This paper considers finite element analyses that have been performed to support a fatigue endurance testing programme. This programme is aimed at understanding the influence of Light Water Reactor (LWR) environment on the fatigue life of austenitic steels under thermo-mechanical loading. Testing has typically been performed on membrane loaded fatigue specimens under isothermal conditions. However, a new test facility at Amec Foster Wheeler has been developed to enable hollow specimens to be subjected to thermal and mechanical loading for a range of thermal cycles.

This work has provided a theoretical underpinning of the observed difference in lifetimes between pressurised and unpressurised specimens, and therefore provides a means of mapping data from hollow specimen testing back to solid specimen data. The parameter used to quantify these differences was the Von Mises equivalent strain. This accounts for the additional contributions from radial and hoop strains (which come about due to the internal pressure) and therefore gives enhanced strain amplitude which is fed into the S–N curve. By comparing unpressurised and pressurised lifetimes this way, a direct comparison could be made with test results. This serves two purposes; one is to provide mechanistic understanding of the difference in lifetimes. Secondly the approach will develop an assessment methodology to treat hollow specimens so a direct comparison can be made to bar specimen S–N curves. To provide further confidence in this mechanism being the dominant factor behind this difference, an independent calculation was carried out using multi-axial fatigue life models, namely Brown-Miller and Fatemi-Soci. Good agreement was observed with these models indicating that the Von Mises strain parameter was a valid parameter to characterise the multi-axial strain behaviour at the initiation site.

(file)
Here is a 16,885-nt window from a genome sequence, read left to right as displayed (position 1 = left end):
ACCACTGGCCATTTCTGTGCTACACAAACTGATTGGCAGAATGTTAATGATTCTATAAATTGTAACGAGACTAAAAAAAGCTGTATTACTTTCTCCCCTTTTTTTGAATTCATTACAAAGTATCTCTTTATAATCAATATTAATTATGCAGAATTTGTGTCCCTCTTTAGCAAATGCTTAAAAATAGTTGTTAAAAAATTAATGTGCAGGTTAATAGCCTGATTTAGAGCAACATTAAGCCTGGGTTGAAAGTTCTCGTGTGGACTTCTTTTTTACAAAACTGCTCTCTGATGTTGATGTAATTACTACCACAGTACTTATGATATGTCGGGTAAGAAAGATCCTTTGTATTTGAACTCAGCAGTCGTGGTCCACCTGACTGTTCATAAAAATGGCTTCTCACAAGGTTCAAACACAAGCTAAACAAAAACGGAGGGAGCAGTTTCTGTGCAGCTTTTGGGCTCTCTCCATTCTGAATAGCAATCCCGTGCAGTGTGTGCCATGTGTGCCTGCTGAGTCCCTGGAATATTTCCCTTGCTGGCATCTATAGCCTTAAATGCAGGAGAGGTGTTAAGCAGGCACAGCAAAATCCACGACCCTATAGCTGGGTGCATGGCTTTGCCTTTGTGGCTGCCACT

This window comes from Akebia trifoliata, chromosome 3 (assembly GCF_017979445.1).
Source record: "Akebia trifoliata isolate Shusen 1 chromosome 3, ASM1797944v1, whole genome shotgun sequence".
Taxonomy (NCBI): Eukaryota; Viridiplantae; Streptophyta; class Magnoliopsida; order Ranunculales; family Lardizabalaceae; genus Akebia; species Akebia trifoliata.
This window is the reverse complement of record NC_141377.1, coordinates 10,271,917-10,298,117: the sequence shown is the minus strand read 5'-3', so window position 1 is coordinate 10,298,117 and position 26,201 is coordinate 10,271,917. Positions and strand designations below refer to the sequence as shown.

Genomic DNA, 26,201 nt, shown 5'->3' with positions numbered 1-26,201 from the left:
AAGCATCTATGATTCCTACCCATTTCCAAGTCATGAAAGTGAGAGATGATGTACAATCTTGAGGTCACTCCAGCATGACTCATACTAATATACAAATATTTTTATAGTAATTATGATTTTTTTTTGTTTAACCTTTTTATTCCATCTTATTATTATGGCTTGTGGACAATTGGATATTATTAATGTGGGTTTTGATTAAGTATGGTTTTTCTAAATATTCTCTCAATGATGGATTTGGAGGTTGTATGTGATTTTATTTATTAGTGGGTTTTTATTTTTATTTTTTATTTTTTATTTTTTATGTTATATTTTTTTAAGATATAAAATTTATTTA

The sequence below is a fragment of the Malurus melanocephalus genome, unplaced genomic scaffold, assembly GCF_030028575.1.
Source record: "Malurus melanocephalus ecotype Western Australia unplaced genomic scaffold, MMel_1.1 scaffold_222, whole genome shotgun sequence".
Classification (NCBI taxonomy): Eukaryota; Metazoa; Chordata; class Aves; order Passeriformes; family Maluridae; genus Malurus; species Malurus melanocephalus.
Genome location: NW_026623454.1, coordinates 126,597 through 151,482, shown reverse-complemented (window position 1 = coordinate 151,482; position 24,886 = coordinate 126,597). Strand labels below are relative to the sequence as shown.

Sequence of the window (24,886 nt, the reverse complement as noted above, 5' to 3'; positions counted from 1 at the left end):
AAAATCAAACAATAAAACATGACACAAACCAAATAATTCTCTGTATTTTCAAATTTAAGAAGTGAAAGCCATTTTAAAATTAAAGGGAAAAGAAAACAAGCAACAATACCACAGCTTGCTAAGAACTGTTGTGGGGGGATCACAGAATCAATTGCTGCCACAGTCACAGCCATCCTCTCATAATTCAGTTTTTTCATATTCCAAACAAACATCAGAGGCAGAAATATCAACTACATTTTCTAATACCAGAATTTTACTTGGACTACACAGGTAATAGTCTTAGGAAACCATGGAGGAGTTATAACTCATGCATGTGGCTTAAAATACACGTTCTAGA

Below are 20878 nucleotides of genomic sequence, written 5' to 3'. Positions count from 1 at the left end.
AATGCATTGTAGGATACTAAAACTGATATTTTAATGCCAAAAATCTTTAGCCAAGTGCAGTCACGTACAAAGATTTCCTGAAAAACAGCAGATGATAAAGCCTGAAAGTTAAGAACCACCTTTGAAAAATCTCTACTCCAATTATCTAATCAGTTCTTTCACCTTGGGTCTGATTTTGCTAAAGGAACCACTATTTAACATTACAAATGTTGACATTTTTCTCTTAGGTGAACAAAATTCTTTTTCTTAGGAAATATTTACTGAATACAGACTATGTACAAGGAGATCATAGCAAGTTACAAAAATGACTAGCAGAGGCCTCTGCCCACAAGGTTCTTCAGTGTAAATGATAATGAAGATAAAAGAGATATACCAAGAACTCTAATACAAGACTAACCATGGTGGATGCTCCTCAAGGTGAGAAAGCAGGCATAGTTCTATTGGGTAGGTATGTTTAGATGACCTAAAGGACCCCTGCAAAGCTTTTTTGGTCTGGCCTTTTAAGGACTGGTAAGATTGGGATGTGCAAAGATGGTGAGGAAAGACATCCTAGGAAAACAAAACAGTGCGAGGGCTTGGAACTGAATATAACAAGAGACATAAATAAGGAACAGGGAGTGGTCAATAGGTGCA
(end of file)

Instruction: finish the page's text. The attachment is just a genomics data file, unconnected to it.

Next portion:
The increase in Von Mises strain between pressurised and unpressurised specimens was found to be a factor of 1.20 on average. This was slightly less than the experimentally derived strain differences of about 1.25. However, there was another aspect of the test results that required investigation. It has been observed from tests that the hollow specimens had a tendency to fail at a region just after the shoulder, which is where the specimen increases in thickness. Upon inspection of the plastic strains from FEA, it became clear that there was a small increase in strain on the inside surface due to this geometric feature of the specimen. The strain at the high strain region was a factor of 1.025 higher than the centre of the specimen after shakedown. Therefore, when the two effects of geometry and incremental plasticity are combined, the agreement between experiment and FEA is better. There is still a slight difference between the observed factor and the predicted factor, and reasons for this discrepancy are discussed in the paper.

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